Information Driven Evacuation System (I.D.E.S.)
Grindrod, Samuel Edmund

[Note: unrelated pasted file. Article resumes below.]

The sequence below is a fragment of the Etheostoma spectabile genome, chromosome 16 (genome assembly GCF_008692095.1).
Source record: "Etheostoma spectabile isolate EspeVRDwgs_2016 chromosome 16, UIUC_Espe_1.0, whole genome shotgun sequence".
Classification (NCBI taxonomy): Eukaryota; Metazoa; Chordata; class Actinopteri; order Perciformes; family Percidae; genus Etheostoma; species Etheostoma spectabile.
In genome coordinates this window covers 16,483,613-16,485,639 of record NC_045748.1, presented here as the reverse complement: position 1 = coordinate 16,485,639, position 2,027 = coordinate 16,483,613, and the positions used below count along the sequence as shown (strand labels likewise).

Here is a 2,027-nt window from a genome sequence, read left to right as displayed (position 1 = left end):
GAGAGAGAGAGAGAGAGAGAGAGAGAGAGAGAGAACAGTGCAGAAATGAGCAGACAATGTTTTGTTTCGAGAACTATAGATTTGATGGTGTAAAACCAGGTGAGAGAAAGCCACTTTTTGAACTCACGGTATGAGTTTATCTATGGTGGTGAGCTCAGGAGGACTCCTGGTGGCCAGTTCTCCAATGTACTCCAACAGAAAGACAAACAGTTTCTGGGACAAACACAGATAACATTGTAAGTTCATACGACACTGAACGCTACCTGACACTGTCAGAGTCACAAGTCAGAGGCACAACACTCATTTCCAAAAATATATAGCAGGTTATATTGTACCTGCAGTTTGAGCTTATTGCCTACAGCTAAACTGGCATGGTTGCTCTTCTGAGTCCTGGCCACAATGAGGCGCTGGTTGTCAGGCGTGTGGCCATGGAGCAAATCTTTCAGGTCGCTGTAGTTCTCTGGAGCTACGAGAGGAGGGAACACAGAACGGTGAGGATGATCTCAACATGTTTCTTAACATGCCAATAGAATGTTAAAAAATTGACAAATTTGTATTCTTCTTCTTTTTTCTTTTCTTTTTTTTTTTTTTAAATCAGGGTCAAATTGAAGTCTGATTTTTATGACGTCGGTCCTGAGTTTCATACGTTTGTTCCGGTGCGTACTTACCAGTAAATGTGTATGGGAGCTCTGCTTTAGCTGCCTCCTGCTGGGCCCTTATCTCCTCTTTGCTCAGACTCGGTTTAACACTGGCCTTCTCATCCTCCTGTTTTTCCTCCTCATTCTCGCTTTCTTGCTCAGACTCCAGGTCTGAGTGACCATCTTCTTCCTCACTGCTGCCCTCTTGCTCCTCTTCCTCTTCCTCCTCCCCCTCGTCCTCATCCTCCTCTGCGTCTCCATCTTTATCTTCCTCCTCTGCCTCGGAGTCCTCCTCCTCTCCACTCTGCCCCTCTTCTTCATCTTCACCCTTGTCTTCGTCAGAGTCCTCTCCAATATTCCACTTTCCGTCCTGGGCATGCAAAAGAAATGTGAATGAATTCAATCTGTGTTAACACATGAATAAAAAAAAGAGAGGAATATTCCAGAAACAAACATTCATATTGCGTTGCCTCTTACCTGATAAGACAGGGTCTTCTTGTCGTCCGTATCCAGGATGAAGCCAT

The effectiveness of an emergency response during an incident is often affected by the lack of information provided to the people within the situation about the current conditions. Deaths in large-scale fires are often likely to have been caused by delays in the occupants receiving relevant information on the fire and egress routes. This is why pre-movement behaviour, which is defined as the behaviour which occurs before an alarm is sounded and includes the activities which occur between the alarm sounding and the occupants beginning to move towards an exit, is believed to be generally more important to survival than the actual movement speed. It is the unpredictability and complexity of human behaviour that is the most influential factor on the success / failure of an evacuation plan. Unfortunately, evacuation plans rely on the use of purposely designed egress routes which often are not the common everyday exits. These specifically designed egress routes, which an engineer may assume will be used during an evacuation, are often ignored by occupants due to the lack of information and noticeable distinguishing features. Having occupants moving in directions away from these intended routes may result in the increasing possibility of occupants finding themselves in a dangerous situation, ultimately leading to potential loss of life. The value of a sensor-linked fire model has been demonstrated and the potential for interpretation of human behaviour shown. However, there are many challenges in representing and interpreting data on human behaviour. Within most emergency evacuation situations, occupants will often walk past emergency exits without using them and exit through the main entrance or main exit, as displayed during an evacuation experiment held in IKEA in 1996. Problems occur because occupants will rely on the familiar exits over the closest emergency exit, which could be potentially overcome by the use of an information driven evacuation system. The main function of the Information Driven Evacuation System or I.D.E.S. is to provide occupants with information on the most appropriate egress paths within a building based on the development of the fire and the movement of other occupants. The system is a combination of real-time sensor data, a prediction modelling tool and the information driven way-finding tools. However, as all three processes are independent systems, a central server will be required in order to ensure that all the different processes are speaking the same language and that the information from one system can be understood by another. of the components within the system interact with each other. The basis of the system will combine the use of sensors within a building and specific way-finding tools to give the I.D.E.S. the ability to change the information provided by the way-finding tools by having the sensors within the building interfacing with a computer server. This server will incorporate a modelling program that will have ability to assess the data gathered by the sensors, and use the servers “intelligence” (i.e. predicting capabilities) to alter the information provided by the way-finding tools. The server will also have the ability to use the sensor data to predict the development of the fire and the movement / behaviours of the occupants. The way-finding tools used within the I.D.E.S. would have the primary goal of relaying the information to the occupants within the building through the use of both audio (e.g. directional speakers) and visual (e.g. flashing lights) capabilities. Basic audio and visual tools are already used as common features of an evacuation plan  and include exit signage and alarm bell/sirens. The computer model used as part of the “intelligence” of the server will need to have predicative capabilities that incorporate information provided in real time. It is believed that the combination of these tools will be able to provide the occupants with the information required to evacuate the building in a safe and efficient way without causing confusion, thus reducing the possibility of stress and anxiety. However, the solution will only work if the combination of the tools, sensors and systems are able to be integrated into a central control panel that can be understood and used effectively by fire service and/or security staff. The following is the Chapter breakdown of the thesis: Chapter 1 discusses the nature of the problem that is to be addressed by the I.D.E.S. as well as the proposed solution and the overall concept of the system. Chapter 2 provides an overview of the system to be developed as part of this thesis, via a graphical overview as well discussing the current status of the system and an higher level summary. Chapters 3, 4 and 5 discusses the background research and information gathered on the current code requirements for an evacuation design, the current theories and completed research focusing on the human behaviour of occupants during an evacuation, and the development of computer modelling programs and their historical implementation. Chapter 6 focuses and describes the development of predictive modelling, the limitations that dictates the modelling process, the requirements of the I.D.E.S. modelling programme and a review of the possible programmes for their ability to be used as part of the system. Chapter 7 covers each of the three evacuation experimental series that were conducted as part of this thesis. The purpose of each of the relevant experiment is covered, the results gathered, the analysis of the research, and how the results influenced the development of the simulation methodology. Chapter 8 focuses on the development of the modelling programme, based on the experimental data gathered, and presents a feasibility study that will demonstrate how the system would work during a simulated real life evacuation based on the information gathered from the experiments using the updated CRISP program and the hypothetical installation of the system within an existing building, located in Auckland, New Zealand. The possible further evolution of the system is discussed in Chapter 10.